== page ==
Stonehenge – Thursday 25th April
Today we pick up sandwiches from the baker in Amesbury on our way to Stonehenge and park up in the visitor centre car park to have lunch. The truck is great to picnic in. The middle seats have been removed and we have a bench to sit on and a Persian rug for our feet.
It’s warm enough to have the sliding side-door and windows open.
We’re not the only ones dining here. There’s a fairly new silver Ford Mondeo parked near to us. The occupant returns from the café with a bag of goodies, removes his jacket and sits in the driver’s seat to eat. He doesn’t look like a tourist; he looks like he’s stopped off for lunch.
I’ve seen lots of people do this over the past months. Military vehicles parked up, police vehicles and ambulances, uniformed folk with ice creams and coffees, and these are just the easily identifiable people. I’m sure countless reps and people travelling for work stop off here for a comfort break. In some ways the visitor centre here acts as a service station for the A303, but without any fuel. I wonder if as many people will be able to do this when they close the A344 and open the brand new visitor centre?
Arthur Pendragon is here, displaying his posters, manning his petition.
A coach load of French school children are chatting loudly and playing on the grass verges.
Every now and then a car arrives or departs in a cloud of dust. It doesn’t seem so very long ago that we were parking in mud.
The French kids are wrangled onto a bright yellow coach and their racket is replaced with the sound of the skylarks, noisily singing out in the field behind us.
I watch visitors stop to talk to Arthur, asking about his campaign and listening while he explains about the bones of the ancestors. They sign his petition then wave goodbye. I wonder how many signatures he has? It must be a truly international list.
Mark heads up to the stones a little before me. As I reach the tarmac path, I see a young girl standing quite near to Mark watching him draw. She’s joined by a smaller person dressed in a similar coat – I’m guessing it’s her sister – and they both watch for a while before drifting off. A parade of different visitors takes photos and moving image of the artist at work, then, the little girl re-appears. She stands quite close up to Mark, watching the silverpoint creeping across the paper, and as other people come to look, she shuffles closer, seemingly concerned that someone might come between her and the artist, so blocking her view. It’s very sweet observing this level of possessiveness. I leave them to it and retire to a bench.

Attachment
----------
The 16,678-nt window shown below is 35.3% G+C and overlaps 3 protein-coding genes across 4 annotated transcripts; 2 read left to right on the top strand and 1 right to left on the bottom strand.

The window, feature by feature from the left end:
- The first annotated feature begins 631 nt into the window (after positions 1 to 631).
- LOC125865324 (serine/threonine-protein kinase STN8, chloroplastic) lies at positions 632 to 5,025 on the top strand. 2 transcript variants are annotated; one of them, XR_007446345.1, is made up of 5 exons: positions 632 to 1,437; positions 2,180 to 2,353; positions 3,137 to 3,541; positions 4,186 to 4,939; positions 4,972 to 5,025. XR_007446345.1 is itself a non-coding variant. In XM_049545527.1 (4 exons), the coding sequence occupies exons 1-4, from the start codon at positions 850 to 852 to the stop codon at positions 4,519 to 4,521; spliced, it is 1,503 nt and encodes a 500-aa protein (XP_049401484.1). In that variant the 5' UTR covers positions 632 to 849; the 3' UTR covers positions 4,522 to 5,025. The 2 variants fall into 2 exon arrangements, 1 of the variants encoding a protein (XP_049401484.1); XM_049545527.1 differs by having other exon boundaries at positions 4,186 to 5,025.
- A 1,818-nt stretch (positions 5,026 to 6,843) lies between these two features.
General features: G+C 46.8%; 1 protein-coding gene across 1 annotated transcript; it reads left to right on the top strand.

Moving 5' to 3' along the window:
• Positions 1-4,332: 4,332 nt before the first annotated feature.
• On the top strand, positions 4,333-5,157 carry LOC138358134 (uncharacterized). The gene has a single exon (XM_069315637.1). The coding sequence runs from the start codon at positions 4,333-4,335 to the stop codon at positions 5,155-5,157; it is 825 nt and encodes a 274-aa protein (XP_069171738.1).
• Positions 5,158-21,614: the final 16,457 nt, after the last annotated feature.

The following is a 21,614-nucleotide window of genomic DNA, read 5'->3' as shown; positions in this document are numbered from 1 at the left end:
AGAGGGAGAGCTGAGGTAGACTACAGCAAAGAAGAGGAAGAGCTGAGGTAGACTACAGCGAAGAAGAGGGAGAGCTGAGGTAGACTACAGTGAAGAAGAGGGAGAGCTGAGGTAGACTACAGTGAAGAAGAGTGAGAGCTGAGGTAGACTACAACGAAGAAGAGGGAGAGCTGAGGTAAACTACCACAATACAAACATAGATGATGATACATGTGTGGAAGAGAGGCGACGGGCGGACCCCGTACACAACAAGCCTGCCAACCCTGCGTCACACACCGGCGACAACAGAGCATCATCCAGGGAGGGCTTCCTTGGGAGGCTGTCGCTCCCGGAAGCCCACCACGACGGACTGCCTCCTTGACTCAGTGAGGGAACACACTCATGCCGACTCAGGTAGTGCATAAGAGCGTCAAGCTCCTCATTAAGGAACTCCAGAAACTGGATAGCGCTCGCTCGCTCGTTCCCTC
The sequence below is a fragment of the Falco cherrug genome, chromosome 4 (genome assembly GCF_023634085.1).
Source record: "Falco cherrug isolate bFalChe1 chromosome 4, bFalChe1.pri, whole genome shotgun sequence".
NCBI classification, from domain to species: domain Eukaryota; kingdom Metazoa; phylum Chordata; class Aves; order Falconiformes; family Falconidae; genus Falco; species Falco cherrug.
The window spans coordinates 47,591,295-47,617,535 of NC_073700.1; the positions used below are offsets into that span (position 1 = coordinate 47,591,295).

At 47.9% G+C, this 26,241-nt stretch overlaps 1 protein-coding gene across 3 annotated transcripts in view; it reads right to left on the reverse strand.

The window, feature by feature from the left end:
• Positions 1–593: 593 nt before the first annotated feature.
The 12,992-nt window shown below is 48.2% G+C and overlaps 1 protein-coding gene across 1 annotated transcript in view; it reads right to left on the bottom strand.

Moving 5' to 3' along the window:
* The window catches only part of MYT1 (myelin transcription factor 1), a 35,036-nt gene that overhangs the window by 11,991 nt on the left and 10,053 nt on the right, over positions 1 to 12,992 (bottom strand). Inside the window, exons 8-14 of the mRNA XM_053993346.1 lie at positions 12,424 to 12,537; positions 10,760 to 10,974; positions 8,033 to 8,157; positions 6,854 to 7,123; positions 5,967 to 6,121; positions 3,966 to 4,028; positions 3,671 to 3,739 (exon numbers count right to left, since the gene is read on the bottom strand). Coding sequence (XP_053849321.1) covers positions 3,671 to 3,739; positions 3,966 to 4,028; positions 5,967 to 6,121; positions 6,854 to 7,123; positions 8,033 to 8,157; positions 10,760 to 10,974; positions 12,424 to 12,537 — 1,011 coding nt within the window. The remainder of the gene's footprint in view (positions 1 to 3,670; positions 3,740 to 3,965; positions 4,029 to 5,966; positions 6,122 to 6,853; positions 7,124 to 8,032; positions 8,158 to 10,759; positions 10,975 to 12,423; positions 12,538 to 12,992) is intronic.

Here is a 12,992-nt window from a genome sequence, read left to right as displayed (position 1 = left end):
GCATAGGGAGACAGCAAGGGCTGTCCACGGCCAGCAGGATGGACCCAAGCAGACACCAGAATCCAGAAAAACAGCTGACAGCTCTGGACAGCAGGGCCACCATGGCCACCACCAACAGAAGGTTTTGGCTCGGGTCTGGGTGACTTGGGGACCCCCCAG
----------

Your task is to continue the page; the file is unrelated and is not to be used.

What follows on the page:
A little Chinese boy sits next to me, his audio guide to his ear. Suddenly he starts giggling. Is it something on the guide?
“That crow has no respect!” says a man laughing. “Sitting on the nipple,” says his companion referring to the sarsen we call crow perch, a single upright with a well-defined carved tenon on top.
The little girl who’s been observing Mark skips along the path towards me and, spotting me writing, comes close and looks over the page. She’s clearly disappointed that I’m not conjuring a lovely image of Stonehenge, and seeing that all I’m forming are words, she skips off to find her family around the grass walkway.
I take a walk around the stones amongst the other tourists strolling, taking photos, and when I get back to the tarmac path, the little girl is standing next to Mark again, watching. I think he’s made a fan.